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NY Times Asks What Lax Discipline Policies Have to Do With School Shootings

Mainstream media may have hoped the school safety commission formed by President Trump after the Parkland, Fla., school shootings in February would at least get stuck on the question of whether to recommend gun control.

Not only did the administration “abandon that focus” [1] after its “brief flirtation with gun control,” [1] it now plans to call for rolling back Obama-era policies that sought to ensure minority children were not unfairly disciplined as a result of race.

“Almost immediately, the commission turned away from guns and instead scrutinized the Obama administration’s school discipline policies, though none of the most high-profile shootings were perpetrated by black students,” wrote [1] Erica L. Green and Katie Benner of the New York Times under the headline: “Trump Officials Plan to Rescind Obama-Era School Discipline Policies.”

This was part “of a broader effort to reject the previous administration’s race-conscious education efforts, which have included siding with Asian students suing Harvard to end affirmative action and delaying an Obama-era rule to prevent disproportionate numbers of minority children from being funneled into special education classes,” Green and Benner wrote [1].

The story did not explain how siding with Asian students against discrimination at Harvard became part of rejecting race-conscious education efforts.

The documents supporting the change “focus significantly on race and promote the idea that the federal crackdown on potentially discriminatory practices has made schools more dangerous.”

A former Justice Department lawyer who worked on the Obama rules told the Times that “[s]afety is a red herring intended to raise fears about our own children.”

The move narrows a legal avenue for the federal government to “combat discriminating in the nation’s schools by rejecting ‘disparate impact theory,’ which holds that seemingly neutral policies can harm certain racial groups,” Green and Benner wrote [1]. “Instead, the panel will hold, the administration will act on evidence of explicit discrimination, not just statistics that indicate one group may be failing or falling behind.”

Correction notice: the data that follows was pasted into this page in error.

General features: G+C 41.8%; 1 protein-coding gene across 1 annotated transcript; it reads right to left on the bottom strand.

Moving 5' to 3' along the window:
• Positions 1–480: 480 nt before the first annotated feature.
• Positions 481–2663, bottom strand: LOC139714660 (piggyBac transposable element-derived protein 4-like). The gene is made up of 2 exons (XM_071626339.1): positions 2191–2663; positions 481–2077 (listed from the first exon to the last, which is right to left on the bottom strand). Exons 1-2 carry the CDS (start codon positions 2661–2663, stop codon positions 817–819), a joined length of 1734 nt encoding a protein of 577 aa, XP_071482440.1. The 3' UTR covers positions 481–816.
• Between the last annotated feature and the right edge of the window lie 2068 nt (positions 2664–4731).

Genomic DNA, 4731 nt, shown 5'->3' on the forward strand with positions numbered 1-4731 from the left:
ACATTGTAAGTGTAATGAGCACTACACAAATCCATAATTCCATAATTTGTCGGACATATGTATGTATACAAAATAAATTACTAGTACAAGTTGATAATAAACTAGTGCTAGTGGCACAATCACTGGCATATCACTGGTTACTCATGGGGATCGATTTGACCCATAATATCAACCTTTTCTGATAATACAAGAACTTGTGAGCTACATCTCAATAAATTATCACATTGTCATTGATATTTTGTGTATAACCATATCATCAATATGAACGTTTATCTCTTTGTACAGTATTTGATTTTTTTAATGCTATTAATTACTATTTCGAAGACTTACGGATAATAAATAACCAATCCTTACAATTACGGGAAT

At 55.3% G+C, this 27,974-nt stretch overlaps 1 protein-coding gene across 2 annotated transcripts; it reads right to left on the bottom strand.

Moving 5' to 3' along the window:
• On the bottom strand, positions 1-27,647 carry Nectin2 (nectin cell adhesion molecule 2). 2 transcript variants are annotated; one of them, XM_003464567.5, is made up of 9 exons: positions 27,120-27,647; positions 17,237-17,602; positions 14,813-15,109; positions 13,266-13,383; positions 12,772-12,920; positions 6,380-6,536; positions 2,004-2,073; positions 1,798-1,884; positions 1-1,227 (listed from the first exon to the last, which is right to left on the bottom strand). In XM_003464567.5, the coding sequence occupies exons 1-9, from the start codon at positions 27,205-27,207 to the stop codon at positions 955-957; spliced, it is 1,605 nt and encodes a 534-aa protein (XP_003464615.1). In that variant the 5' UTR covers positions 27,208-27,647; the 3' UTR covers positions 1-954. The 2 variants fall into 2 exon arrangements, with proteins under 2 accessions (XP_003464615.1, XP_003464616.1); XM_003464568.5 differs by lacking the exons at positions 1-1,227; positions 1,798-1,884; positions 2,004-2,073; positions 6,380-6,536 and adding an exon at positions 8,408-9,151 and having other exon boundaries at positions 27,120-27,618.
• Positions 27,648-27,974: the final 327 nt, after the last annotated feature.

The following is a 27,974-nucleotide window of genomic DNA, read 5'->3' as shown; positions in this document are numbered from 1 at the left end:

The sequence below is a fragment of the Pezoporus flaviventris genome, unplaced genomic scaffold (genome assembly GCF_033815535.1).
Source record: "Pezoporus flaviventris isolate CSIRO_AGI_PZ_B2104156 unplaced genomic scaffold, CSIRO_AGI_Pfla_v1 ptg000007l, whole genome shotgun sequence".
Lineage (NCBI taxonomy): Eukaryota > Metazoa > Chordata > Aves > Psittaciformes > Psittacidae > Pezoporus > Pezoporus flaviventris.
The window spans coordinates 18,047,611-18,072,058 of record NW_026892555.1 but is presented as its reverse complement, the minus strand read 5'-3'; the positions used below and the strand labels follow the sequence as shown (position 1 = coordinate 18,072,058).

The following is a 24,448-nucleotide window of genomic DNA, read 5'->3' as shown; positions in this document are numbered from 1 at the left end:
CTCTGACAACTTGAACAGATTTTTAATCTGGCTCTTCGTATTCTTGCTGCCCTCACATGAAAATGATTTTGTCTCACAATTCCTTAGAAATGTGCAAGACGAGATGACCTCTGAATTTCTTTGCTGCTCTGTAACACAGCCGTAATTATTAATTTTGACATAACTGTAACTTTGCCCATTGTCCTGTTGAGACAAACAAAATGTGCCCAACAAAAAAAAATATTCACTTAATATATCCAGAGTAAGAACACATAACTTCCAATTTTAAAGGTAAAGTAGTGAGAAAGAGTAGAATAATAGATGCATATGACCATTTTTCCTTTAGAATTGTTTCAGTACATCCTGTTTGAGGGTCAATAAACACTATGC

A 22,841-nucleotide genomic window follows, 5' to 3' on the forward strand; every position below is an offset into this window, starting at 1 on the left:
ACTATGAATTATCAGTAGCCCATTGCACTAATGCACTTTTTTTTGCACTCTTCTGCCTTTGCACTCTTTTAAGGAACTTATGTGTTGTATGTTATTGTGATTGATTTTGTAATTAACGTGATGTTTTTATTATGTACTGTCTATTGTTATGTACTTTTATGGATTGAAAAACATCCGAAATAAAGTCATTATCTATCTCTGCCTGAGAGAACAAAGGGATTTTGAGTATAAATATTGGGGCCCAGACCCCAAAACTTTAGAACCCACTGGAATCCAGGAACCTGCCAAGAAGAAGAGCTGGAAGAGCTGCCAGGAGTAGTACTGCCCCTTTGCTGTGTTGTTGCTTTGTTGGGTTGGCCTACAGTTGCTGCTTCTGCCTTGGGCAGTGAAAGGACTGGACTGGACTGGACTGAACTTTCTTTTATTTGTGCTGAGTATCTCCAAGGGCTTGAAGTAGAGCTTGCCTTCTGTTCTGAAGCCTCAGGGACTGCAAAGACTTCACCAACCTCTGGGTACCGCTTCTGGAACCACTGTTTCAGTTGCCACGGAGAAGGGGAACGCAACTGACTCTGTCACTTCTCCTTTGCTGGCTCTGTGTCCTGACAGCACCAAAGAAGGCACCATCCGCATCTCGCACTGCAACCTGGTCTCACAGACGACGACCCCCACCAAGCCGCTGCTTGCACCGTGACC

CNN seemed equally troubled [2] by the development in the lead of its story: “The Department of Education is poised to rescind Obama-era policies that sought to ensure minority students are not unfairly disciplined in schools, an effort the Trump administration believes will alleviate school-related violence,” wrote [2] Devan Cole of CNN under the headline, “NYT: Education Department poised to rescind Obama-era school discipline policies.”

Referring to the Times, Cole wrote [2]: “ … the Obama-era policies gave students guidance on how to discipline students in a ‘non-discriminatory manner’ and were implemented after ‘strong evidence’ showed that minority students were being punished more frequently and in harsher ways than their white counterparts for the same or lesser offenses …”

The policies don’t seem to have made much difference, according to a story in June on HuffPost [3]. In fact, suspensions of minority students compared to white students remained about the same, and complaints about racism in discipline have gone from 208 in 2015 to 265 in 2016 back down to 216 in 2017.

“Several education experts told HuffPost that the dip in discipline complaints is likely a result of natural ebb and flow, devoid of meaningful implications,” wrote [3] Rebecca Klein in “Education Dept. Received Hundreds of Complaints Last Year About Racist School Discipline,” which ran June 12. “Others speculated that the Trump administration has had a silencing effort on people who might otherwise have filed a complaint.”

The Times closed its story [1] saying, “On how the Obama-era discipline guidelines might have to the Parkland shooting, the draft report was silent.”

But the concern has been raised [4] – by Sen. Marco Rubio, R-Fla., and others, that Nikolas Cruz, the alleged shooter at Marjory Stoneman Douglas High, was part of the Promise program, which “was meant to avoid referring student to police after non-violent offenses.” Broward County, Fla., officials first denied he was part of the program. But an NPR reporter found out otherwise, and the system changed its story.